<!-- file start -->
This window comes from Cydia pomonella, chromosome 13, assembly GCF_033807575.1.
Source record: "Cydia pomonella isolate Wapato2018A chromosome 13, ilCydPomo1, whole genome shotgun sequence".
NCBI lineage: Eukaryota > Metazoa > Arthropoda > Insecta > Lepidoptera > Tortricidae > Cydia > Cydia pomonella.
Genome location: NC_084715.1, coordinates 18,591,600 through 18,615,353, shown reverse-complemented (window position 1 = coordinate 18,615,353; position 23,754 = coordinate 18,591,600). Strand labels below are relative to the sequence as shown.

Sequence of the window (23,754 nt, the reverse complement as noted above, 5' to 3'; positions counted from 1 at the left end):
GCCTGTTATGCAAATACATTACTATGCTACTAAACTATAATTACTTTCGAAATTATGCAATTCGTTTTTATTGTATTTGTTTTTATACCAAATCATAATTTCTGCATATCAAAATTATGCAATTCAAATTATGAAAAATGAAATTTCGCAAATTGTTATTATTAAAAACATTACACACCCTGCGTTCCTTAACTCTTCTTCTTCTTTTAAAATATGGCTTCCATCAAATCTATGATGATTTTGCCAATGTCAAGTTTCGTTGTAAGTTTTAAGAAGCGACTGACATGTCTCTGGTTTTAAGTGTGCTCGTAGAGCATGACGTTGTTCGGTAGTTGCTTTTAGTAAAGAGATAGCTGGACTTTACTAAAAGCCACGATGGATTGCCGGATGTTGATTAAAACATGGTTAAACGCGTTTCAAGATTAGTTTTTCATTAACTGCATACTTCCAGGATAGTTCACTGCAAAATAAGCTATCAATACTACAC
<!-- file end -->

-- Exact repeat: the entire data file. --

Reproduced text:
This window comes from Cydia pomonella, chromosome 13, assembly GCF_033807575.1.
Source record: "Cydia pomonella isolate Wapato2018A chromosome 13, ilCydPomo1, whole genome shotgun sequence".
NCBI lineage: Eukaryota > Metazoa > Arthropoda > Insecta > Lepidoptera > Tortricidae > Cydia > Cydia pomonella.
Genome location: NC_084715.1, coordinates 18,591,600 through 18,615,353, shown reverse-complemented (window position 1 = coordinate 18,615,353; position 23,754 = coordinate 18,591,600). Strand labels below are relative to the sequence as shown.

Sequence of the window (23,754 nt, the reverse complement as noted above, 5' to 3'; positions counted from 1 at the left end):
GCCTGTTATGCAAATACATTACTATGCTACTAAACTATAATTACTTTCGAAATTATGCAATTCGTTTTTATTGTATTTGTTTTTATACCAAATCATAATTTCTGCATATCAAAATTATGCAATTCAAATTATGAAAAATGAAATTTCGCAAATTGTTATTATTAAAAACATTACACACCCTGCGTTCCTTAACTCTTCTTCTTCTTTTAAAATATGGCTTCCATCAAATCTATGATGATTTTGCCAATGTCAAGTTTCGTTGTAAGTTTTAAGAAGCGACTGACATGTCTCTGGTTTTAAGTGTGCTCGTAGAGCATGACGTTGTTCGGTAGTTGCTTTTAGTAAAGAGATAGCTGGACTTTACTAAAAGCCACGATGGATTGCCGGATGTTGATTAAAACATGGTTAAACGCGTTTCAAGATTAGTTTTTCATTAACTGCATACTTCCAGGATAGTTCACTGCAAAATAAGCTATCAATACTACAC